This is one of the uglier elements of some free and template-driven providers, and there are many different ways it can come back to bite you.
In a best-case scenario, most WYSIWYG website templates are proprietary to the environment they were built for, meaning you can’t take a Wix website and set it up on one of our hosting plans. This is perfectly understandable, as these templates were never intended for use on other environments, and it is well within the rights of WYSIWYG companies to protect their intellectual property.
This will be inconvenient for you if and when you decide to change website companies, but you’ll at least be able to copy over your page text and pictures for the recreation of your website. That being said, did you know most companies also exercise this right for any content you set up on their servers?
That’s pretty gross, especially when you consider how hypocritical those clauses look when these same companies go to such lengths to protect their own content. Frankly, it’s intellectual theft. Worse still, if you’re a developer and are working with one of the very few WYSIWYGs that give you broader coding access, these clauses apply to your code too. While clauses like this usually claim your content is still owned by you as well, that rings very hollowly when you consider the legalese as a whole.
As bad as this all is, it can still be worse. Some scenarios with template providers, web companies, or less scrupulous independent developers can result in anything from your copy to your domain being held hostage. Since they hold all of the control, there isn’t much you can do about this when it comes up unless you get a legal specialist involved.
While this is a disgusting and despicable practice, many companies actively write this into their contracts because they assume people won’t know any better, and it gives them leverage should you start to think about leaving them. The worst part is more often than not, they’re right. Always take time to double check terms, conditions, and contracts and read the fine print. Doing so may save your online presence in the future.
We’ve seen shady situations like these blindside customers more times than we can count, and it’s heartbreaking every single time it happens. This is why we always tell our clients that they own the content in a website when we finish building it for them. Nobody should have to fight for what is rightfully theirs.
A lack of SEO features is one thing, actively harmful ones are another
There are 9 SEO features every WYSIWYG should have without exception. They are (in no particular order):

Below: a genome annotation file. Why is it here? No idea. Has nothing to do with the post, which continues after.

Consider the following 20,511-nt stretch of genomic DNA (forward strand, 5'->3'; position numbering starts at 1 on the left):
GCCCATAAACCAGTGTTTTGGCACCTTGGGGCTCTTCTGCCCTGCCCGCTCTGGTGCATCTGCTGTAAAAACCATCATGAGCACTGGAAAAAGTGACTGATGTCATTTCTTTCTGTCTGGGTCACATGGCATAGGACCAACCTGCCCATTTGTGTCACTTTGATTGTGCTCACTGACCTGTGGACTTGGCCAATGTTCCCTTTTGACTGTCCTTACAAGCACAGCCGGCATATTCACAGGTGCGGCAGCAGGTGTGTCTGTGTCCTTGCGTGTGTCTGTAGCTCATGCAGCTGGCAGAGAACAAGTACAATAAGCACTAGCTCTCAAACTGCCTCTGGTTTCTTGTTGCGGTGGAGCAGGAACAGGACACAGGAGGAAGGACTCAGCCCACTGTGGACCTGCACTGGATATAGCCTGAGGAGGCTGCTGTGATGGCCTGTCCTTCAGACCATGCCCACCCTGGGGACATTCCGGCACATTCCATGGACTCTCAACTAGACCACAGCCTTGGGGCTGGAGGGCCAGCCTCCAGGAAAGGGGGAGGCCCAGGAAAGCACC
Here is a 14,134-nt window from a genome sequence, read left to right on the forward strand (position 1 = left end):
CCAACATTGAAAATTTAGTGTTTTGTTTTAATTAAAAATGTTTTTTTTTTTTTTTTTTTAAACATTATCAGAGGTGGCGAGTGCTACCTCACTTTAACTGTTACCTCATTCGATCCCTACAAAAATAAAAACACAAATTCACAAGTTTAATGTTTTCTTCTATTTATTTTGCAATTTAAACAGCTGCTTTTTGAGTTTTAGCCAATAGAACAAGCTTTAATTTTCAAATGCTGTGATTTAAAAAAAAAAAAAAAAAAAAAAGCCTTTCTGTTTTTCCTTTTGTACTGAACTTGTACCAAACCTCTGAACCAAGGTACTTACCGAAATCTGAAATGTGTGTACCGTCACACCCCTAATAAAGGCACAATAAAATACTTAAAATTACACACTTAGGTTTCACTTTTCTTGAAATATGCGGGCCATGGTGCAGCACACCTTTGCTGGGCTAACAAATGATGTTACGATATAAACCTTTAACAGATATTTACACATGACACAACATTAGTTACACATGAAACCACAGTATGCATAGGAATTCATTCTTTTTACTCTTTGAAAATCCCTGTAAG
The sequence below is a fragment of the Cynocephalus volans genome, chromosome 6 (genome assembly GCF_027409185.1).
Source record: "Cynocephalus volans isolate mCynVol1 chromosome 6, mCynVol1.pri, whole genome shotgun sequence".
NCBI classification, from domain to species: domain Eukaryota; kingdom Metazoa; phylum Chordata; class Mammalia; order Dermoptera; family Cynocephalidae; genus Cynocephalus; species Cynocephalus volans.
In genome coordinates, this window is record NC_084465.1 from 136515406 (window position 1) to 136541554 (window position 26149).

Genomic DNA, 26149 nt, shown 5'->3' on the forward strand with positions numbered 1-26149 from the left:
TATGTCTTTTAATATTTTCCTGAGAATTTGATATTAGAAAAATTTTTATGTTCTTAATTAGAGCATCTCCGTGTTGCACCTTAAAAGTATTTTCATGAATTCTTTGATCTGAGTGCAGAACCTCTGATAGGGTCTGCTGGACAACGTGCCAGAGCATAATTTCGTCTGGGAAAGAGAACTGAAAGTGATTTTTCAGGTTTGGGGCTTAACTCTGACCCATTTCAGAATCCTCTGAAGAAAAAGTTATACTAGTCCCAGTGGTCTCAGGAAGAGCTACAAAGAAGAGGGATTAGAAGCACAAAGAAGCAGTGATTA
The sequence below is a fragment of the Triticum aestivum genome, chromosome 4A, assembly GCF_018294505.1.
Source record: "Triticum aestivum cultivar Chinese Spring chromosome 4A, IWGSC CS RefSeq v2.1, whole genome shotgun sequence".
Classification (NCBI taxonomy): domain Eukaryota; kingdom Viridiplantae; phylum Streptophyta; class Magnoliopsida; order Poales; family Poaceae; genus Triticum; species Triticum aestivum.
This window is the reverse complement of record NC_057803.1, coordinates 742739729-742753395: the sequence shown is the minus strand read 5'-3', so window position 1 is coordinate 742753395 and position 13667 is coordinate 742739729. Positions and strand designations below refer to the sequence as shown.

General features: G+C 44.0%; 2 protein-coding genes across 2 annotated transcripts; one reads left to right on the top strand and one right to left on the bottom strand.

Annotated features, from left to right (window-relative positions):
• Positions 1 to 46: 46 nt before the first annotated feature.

- Alt tags
- Clean, legible code
- Custom domain options
- Custom page URLs
- Header tags
- Meta titles (and corresponding descriptions)
- Redirect capability
- Responsive design
- SSL support
Every one of these that is unavailable will result in a strike against your SEO at some point during your quest to climb Google’s ranks. Unfortunately, excluding a handful of these key SEO features is standard fare for most WYSIWYGs because they are “too complicated” for the average person to understand. These deficiencies are then spun into marketing how easy it is to build a website.
Without the knowledge of a web developer and armed with nothing but the promise that “you too can build an amazing website if you simply work with us,” you won’t ever know that these features are missing, let alone that they’re important. That’s completely unacceptable for another reason beyond the obvious, so we’re going to use an example to illustrate our point.
While designing your site, let’s say you want an “About Us” page on your website, and would like to customize your page URL to be myawesomewebsite.com/about-us, which is an SEO-friendly setup for a page address. After creating your new page, you notice that your free website software has generated an address that looks like myawesomewebsite.com/about1576 or myawesomewebsite.com/about/%204a5dx with no way to change it.
“That’s odd,” you say to yourself. “If a web company knows this is a bad SEO practice, why would they design their software this way?”
There are two possible answers to this question. They’re either telling you “we don’t know how SEO works” or “we don’t care how SEO works – just give us your time and money.” Ignorance and malevolent stupidity that are this brazen usually lead to further problems and heavier consequences you’ll have to bear, leaving you with a finished website somewhere between “difficult for a search engine to understand” and “an environment that simply can’t be read at all”.